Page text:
MOMIX blends many styles for dance theater performance in Santa Rosa
The name of the Momix dance company certainly makes sense, because founder and choreographer Moses Pendleton mixes a variety of styles and visual effects into his work, but it so happens that’s also the name of a high-protein supplement he fed to calves on the Vermont farm where he grew up.
It’s that mix of the esoteric and the earthy, the serious and the sassy, that makes MOMIX so fascinating, and a bit hard to define, but a visit to the company’s performance Thursday, Oct. 17, at Santa Rosa’s Luther Burbank Center for the Arts should make everything quite clear.
The ensemble - based in Washington, Connecticut - is touring California this month with “Viva Momix,” a program of short sections taken from its longer works, created to mark the company’s 35th anniversary several years ago. The two-act show draws excerpts from the company’s full repertoire, including “Botanica,” “Alchemia,” “Remix,” “Opus Cactus” and “Lunar Sea.”
“It’s our compilation album,” Pendleton, 70, said by phone from his Connecticut home, borrowing a term from pop music. “It’s a cross-section of old and new pieces. You’ll see how we move.”
In November, the company takes its newest full-length piece, “Alice” - based on “Alice in Wonderland” - on a tour through Italy, where Momix made a memorable debut in Milan in 1980.
“We been performing in Italy for almost 40 years,” Pendleton said. “We’re well-known there.”
Before Momix, the choreographer worked with Pilobolus, a dance collective that emphasized using the dancers’ bodies to create forms and shapes onstage, rather than going through a series of steps.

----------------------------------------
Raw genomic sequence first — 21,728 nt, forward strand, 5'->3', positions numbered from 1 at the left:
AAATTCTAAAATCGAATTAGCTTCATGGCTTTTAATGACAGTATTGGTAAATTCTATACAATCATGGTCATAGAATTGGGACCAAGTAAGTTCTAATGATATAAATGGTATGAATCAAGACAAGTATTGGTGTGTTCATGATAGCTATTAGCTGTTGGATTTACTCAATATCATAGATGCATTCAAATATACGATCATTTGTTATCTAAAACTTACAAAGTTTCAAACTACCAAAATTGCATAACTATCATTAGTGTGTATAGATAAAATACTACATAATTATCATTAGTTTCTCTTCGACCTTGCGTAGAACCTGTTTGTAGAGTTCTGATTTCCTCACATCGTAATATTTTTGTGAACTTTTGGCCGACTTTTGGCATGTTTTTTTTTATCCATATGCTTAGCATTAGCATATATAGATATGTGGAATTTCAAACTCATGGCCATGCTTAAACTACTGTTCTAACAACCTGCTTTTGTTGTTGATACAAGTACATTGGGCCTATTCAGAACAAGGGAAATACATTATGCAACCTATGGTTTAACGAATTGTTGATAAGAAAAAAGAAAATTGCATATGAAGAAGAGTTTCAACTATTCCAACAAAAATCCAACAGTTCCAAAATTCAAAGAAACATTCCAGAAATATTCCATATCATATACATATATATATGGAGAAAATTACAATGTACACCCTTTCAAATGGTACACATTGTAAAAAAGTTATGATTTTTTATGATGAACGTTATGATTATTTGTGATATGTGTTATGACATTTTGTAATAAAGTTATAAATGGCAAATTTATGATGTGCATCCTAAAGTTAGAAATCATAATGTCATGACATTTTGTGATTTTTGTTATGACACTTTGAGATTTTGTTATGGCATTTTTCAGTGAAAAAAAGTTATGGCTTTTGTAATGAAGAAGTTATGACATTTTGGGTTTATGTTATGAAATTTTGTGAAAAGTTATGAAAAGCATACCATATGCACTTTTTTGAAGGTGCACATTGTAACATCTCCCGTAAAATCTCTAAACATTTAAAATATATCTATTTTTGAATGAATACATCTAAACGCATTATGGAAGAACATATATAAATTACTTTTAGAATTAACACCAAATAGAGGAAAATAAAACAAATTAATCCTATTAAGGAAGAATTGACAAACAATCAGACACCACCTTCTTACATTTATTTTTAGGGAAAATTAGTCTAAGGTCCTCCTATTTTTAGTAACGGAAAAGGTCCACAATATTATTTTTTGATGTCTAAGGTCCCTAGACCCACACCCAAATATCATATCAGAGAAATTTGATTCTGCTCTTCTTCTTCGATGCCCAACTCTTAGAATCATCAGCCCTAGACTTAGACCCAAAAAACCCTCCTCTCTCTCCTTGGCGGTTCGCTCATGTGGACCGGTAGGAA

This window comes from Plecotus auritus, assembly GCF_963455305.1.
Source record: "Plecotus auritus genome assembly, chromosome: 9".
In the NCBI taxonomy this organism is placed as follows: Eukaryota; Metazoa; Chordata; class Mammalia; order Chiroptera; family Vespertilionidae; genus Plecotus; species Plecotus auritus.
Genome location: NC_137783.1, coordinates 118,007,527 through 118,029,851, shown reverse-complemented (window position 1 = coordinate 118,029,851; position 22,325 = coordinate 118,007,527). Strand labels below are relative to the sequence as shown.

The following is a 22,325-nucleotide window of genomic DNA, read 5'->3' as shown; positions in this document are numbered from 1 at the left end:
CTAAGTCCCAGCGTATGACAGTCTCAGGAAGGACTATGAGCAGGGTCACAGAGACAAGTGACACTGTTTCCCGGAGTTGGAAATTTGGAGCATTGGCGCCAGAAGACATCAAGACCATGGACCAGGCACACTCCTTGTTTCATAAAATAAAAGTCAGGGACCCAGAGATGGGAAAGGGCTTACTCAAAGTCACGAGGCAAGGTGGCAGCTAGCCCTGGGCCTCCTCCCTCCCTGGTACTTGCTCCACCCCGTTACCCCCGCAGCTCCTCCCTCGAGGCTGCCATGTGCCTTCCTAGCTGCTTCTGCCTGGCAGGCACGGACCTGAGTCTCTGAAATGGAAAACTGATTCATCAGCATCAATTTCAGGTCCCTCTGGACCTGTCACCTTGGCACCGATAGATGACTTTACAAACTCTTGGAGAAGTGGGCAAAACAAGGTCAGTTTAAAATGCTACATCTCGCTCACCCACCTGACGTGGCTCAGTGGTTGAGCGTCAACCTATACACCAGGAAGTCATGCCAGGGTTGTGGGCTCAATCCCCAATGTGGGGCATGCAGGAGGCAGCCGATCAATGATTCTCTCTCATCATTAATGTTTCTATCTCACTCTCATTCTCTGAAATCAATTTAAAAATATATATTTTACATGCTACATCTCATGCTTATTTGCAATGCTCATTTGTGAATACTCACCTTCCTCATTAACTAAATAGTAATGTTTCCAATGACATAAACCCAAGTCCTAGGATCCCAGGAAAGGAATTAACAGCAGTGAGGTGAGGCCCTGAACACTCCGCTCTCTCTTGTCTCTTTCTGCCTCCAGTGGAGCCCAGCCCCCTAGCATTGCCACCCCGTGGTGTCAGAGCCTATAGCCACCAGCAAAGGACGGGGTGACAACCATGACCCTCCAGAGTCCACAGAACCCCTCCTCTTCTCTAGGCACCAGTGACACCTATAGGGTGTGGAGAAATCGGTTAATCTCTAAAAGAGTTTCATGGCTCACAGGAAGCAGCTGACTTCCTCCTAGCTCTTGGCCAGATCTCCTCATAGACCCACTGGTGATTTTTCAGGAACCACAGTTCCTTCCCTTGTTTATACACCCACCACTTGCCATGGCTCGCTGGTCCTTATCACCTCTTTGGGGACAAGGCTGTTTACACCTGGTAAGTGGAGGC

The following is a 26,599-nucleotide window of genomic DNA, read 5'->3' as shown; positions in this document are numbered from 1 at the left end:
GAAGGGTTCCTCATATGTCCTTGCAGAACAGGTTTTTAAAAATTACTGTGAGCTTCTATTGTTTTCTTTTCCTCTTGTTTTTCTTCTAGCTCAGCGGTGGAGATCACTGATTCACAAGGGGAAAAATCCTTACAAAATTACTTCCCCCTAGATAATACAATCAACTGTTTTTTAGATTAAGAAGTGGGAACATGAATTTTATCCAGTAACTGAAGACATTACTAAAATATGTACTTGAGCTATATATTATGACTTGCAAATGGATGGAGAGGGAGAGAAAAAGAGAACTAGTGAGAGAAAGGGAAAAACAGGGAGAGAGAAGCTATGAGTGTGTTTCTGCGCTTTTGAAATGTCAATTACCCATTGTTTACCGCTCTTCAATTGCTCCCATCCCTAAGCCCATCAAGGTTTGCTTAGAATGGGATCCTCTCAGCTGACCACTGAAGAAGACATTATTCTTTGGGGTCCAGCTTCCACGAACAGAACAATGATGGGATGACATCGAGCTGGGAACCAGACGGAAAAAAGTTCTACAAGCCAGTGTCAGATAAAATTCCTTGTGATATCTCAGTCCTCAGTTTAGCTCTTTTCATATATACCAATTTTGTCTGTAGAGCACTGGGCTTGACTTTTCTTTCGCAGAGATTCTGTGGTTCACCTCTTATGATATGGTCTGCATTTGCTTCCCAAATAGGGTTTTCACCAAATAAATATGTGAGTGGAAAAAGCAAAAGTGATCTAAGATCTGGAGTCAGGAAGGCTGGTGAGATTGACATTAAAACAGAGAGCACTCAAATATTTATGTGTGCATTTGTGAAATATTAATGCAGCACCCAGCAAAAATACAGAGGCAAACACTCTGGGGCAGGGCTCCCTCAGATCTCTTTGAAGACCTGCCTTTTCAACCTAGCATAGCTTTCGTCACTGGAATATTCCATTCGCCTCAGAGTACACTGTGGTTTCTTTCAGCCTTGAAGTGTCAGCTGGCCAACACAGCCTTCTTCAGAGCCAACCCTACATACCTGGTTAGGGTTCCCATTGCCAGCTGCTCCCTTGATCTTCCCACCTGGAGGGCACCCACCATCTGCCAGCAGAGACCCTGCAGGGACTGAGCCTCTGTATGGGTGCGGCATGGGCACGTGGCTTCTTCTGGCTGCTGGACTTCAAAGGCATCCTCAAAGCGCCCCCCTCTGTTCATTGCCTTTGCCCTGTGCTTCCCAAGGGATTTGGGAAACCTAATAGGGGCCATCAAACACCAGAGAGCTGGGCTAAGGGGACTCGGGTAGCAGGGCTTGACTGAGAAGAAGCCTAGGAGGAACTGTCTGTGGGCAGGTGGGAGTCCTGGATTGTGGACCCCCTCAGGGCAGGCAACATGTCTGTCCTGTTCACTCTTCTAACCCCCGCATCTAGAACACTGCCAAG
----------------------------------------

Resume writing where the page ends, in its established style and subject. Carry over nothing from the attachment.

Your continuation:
Founded by a group of college students at Dartmouth in 1971, the Pilobolus troupe got an early boost from an unexpected source, appearing as an opening act free-form rock music composer and Mothers of Invention bandleader Frank Zappa, who dubbed the dancers’ work “theater of the far out.”
After a decade with Pilobolus, Pendleton sought a somewhat different concept for his own company, Momix. He put additional emphasis on colorful props and costumes, special visual effects and evocative vignettes.
“It’s surreal Vaudeville,” Pendleton said. “You’ll never know what to expect. We’re not telling stories, but you’ll take the picture away with you.”
MOMIX is headquartered in a converted horse barn just across the road from Pendleton’s Victorian home in Connecticut’s Litchfield, Hills.
“Sometimes we call it barn dancing,” Pendleton quipped. But don’t expect a guy in bib overalls and straw hat calling out square-dance steps.
“This is physical, visual theater,” he said, “and it’s highly athletic.”
You can reach staff writer Dan Taylor at 707-521-5243 or firstname.lastname@example.org. On Twitter @danarts.